perm filename FIVE[BIB,CSR]2 blob sn#450694 filedate 1979-06-21 generic text, type C, neo UTF8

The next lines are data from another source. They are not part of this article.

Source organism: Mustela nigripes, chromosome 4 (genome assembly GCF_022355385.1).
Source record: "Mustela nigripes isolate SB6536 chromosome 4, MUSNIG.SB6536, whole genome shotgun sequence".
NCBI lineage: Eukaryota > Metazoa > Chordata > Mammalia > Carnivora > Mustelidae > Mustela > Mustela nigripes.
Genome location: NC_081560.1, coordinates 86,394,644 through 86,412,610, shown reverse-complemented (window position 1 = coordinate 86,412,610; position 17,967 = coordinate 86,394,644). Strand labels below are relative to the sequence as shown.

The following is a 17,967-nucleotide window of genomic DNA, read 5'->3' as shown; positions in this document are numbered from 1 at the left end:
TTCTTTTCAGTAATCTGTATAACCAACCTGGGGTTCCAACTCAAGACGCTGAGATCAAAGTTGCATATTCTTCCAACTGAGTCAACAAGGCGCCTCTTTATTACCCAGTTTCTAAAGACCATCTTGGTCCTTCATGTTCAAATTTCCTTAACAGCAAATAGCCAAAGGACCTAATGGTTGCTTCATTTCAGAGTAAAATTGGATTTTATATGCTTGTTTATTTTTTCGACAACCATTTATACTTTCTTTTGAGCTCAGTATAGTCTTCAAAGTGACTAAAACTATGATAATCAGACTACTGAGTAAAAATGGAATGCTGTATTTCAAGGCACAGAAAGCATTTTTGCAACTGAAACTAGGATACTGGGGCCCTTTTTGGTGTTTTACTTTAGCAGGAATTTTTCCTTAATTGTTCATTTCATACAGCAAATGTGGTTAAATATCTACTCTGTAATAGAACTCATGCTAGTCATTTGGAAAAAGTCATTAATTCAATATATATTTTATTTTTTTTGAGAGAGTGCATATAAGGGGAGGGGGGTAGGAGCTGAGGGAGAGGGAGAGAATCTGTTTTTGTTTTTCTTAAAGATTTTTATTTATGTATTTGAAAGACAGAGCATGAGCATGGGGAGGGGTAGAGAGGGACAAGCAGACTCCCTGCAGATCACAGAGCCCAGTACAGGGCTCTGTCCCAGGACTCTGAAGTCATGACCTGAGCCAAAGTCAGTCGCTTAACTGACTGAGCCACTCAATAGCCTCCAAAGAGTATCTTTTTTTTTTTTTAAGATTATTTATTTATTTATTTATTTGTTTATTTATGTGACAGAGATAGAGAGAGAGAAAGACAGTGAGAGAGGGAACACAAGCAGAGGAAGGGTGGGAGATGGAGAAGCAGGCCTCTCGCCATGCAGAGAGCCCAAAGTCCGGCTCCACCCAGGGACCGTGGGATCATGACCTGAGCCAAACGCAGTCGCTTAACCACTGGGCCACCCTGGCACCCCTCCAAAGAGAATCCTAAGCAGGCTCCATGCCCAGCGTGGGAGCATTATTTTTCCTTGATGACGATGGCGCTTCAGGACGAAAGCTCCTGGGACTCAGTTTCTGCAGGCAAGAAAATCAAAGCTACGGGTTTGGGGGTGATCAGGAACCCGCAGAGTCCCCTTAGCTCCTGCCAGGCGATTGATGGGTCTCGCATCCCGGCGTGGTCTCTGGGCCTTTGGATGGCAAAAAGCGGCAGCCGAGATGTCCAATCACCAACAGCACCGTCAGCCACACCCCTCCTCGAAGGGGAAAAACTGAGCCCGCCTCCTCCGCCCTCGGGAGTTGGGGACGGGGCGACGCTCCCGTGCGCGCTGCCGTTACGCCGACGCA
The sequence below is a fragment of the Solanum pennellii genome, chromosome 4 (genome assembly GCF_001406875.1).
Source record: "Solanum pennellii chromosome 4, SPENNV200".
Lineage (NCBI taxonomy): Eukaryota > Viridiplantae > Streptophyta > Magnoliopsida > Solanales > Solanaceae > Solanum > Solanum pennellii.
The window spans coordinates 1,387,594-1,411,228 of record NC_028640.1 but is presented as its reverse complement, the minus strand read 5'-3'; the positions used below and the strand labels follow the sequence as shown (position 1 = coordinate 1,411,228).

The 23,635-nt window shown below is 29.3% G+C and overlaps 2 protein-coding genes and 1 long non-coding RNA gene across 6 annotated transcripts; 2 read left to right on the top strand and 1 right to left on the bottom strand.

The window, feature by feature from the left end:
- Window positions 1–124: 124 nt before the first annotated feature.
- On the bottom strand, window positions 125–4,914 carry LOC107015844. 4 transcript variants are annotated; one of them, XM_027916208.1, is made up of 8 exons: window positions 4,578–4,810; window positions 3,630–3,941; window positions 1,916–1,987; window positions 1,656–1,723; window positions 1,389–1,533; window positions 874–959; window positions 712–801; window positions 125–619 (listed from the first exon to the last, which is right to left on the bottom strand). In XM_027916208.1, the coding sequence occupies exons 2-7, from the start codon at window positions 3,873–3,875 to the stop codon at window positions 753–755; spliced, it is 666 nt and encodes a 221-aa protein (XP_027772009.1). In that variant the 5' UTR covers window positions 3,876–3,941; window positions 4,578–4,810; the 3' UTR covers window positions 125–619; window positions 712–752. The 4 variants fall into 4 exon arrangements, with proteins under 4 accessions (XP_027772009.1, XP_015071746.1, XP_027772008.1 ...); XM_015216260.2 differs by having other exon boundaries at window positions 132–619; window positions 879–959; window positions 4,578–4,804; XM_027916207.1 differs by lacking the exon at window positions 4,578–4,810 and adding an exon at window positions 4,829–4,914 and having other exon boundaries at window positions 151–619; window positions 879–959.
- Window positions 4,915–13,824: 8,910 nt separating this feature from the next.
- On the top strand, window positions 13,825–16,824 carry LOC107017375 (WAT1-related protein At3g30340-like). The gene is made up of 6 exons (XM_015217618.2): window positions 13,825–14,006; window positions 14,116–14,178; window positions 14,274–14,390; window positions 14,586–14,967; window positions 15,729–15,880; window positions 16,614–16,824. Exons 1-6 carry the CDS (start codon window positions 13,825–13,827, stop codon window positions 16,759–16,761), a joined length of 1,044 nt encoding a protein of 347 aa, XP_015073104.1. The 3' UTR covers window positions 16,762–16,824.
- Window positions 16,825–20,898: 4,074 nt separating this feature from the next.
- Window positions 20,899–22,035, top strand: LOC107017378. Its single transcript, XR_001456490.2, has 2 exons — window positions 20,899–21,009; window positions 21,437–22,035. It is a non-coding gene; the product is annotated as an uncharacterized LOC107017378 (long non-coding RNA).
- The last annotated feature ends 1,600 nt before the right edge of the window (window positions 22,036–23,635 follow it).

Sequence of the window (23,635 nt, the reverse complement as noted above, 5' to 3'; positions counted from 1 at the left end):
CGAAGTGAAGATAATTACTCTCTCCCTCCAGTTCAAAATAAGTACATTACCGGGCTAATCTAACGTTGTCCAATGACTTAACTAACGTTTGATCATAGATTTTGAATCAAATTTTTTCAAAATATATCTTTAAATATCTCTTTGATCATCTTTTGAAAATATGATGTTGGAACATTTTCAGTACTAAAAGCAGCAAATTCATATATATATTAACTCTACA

COMMENT ⊗ VALID 00019 PAGES C REC PAGE DESCRIPTION C00001 00001 C00002 00002 .require "setup.abs[bib,csr]" source file C00004 00003 AIM-328 C00010 00004 STAN-CS-79- C00011 00005 STAN-CS-79- C00012 00006 STAN-CS-79- C00013 00007 STAN-CS-79- C00014 00008 STAN-CS-79- C00015 00009 STAN-CS-79- C00016 00010 STAN-CS-79- C00017 00011 STAN-CS-79- C00018 00012 STAN-CS-79- C00019 00013 STAN-CS-79- C00020 00014 STAN-CS-79- C00021 00015 STAN-CS-79- C00022 00016 STAN-CS-79- C00023 00017 STAN-CS-79- C00024 00018 STAN-CS-79- C00025 00019 STAN-CS-79- C00027 ENDMK C⊗; .require "setup.abs[bib,csr]" source file; .begin center S T A N F O R D U N I V E R S I T Y MOST RECENT COMPUTER SCIENCE REPORTS - 1979 .end .begin nofill No. 4↔August -↔- -↔- .end @Listed here are abstracts of the most recent reports published by the Department of Computer Science at Stanford University. @TO REQUEST REPORTS: Check the appropriate places on the enclosed order form, and return the entire order form page (including mailing label) by October 26, 1979. In many cases we can print only a limited number of copies, and requests will be filled on a first come, first serve basis. If the code (FREE) is printed on your mailing label, you will not be charged for hardcopy. This exemption from payment is limited primarily to libraries. (The costs shown include all applicable sales taxes. PLEASE SEND NO MONEY NOW, WAIT UNTIL YOU GET AN INVOICE.) @ALTERNATIVELY: Copies of most Stanford CS Reports may be obtained by writing (about 2 months after the MOST RECENT CS REPORTS listing) to NATIONAL TECHNICAL INFORMATION SERVICE, 5285 Port Royal Road, Springfield, Virginia 22161. Stanford Ph.D. theses are available from UNIVERSITY MICROFILMS, 300 North Zeeb Road, Ann Arbor, Michigan 48106. .skip .begin nofill -↔- -↔- AIM-328 @AGOAL: A Goal Oriented Command Language for Interactive Proof Construction Author: Juan Bautista Bulnes-Rozas↔(Thesis) pages↔Cost: $ .end @This thesis represents a contribution to the development of practical computer systems for interactive construction of formal proofs. Beginning with a summary of current research in automatic theorem proving, goal oriented systems, proof checking, and program verification, this work aims at bridging the gap between proof checking and theorem proving. @Specifically, it describes a system GOAL for the First Order Logic proof checker FOL. GOAL helps the user of FOL in the creation of long proofs in three ways: 1) as a facility for structured, top down proof construction; 2) as a semi-automatic theorem prover; and 3) as an extensible environment for the programming of theorem proving heuristics. @In GOAL, the user defines top level goals. These are then recursively decomposed into subgoals. The main part of a goal is a well formed formula that one desires to prove, but they include assertions, simplification sets, and other information. Goals can be tried by three different types of elements: %2matchers%1, %2tactics%1, and %2strategies%1. @The %2matchers%1 attempt to prove a goal directly -that is without reducing it into subgoals- by calling decision procedures of FOL. Successful application of a matcher causes the proved goal to be added to the FOL proof. @A %2tactic%1 reduces a goal into one or more subgoals. Each tactic is the inverse of some inference rule of FOL; the goal structure records all the necessary information so that the appropriate inference rule is called when all the subgoals of a goal are proved. In this way the goal tree unwinds automatically, producing a FOL proof of the top level goal from the proofs of its leaves. @The %2strategies%1 are programmed sequences of applications of tactics and matchers. They do not interface with FOL directly. Instead, they simulate a virtual user of FOL. They can call the tactics, matchers, other strategies, or themselves recursively. The success of this approach to theorem proving success is documented by one heuristic strategy that has proved a number of theorems in Zermelo-Fraenkel Axiomatic Set Theory. Analysis of this strategy leads to a discussion of some trade offs related to the use of %2assertions%1 and %2simplification sets%1 in goal oriented theorem proving. @The user can add new tactics, matchers, and strategies to GOAL. These additions cause the language to be extended in a uniform way. The description of new strategies is done easily, at a fairly high level, and no faulty deduction is possible. Perhaps the main contribution of GOAL is a high level environment for easy programming of new theorem proving applications in the First Order Predicate Calculus. @The thesis ends with two appendixes presenting complete proofs of Ramsey's theorem in axiomatic Set Theory and of the correctness of the Takeuchi function. @(It is planned that both FOL and GOAL will be made available over the ARPANET this year. Inquiries regarding their use should be addressed to Dr. R. Weyhrauch at the Stanford Artificial Intelligence Laboratory, SU-AI). .begin nofill -↔- STAN-CS-79- Author: pages↔Cost: $ .end .begin nofill -↔- STAN-CS-79- Author: pages↔Cost: $ .end .begin nofill -↔- STAN-CS-79- Author: pages↔Cost: $ .end .begin nofill -↔- STAN-CS-79- Author: pages↔Cost: $ .end .begin nofill -↔- STAN-CS-79- Author: pages↔Cost: $ .end .begin nofill -↔- STAN-CS-79- Author: pages↔Cost: $ .end .begin nofill -↔- STAN-CS-79- Author: pages↔Cost: $ .end .begin nofill -↔- STAN-CS-79- Author: pages↔Cost: $ .end .begin nofill -↔- STAN-CS-79- Author: pages↔Cost: $ .end .begin nofill -↔- STAN-CS-79- Author: pages↔Cost: $ .end .begin nofill -↔- STAN-CS-79- Author: pages↔Cost: $ .end .begin nofill -↔- STAN-CS-79- Author: pages↔Cost: $ .end .begin nofill -↔- STAN-CS-79- Author: pages↔Cost: $ .end .begin nofill -↔- STAN-CS-79- Author: pages↔Cost: $ .end .begin nofill -↔- STAN-CS-79- Author: pages↔Cost: $ .end .begin nofill -↔- STAN-CS-79- Author: pages↔Cost: $ .end .begin nofill -↔-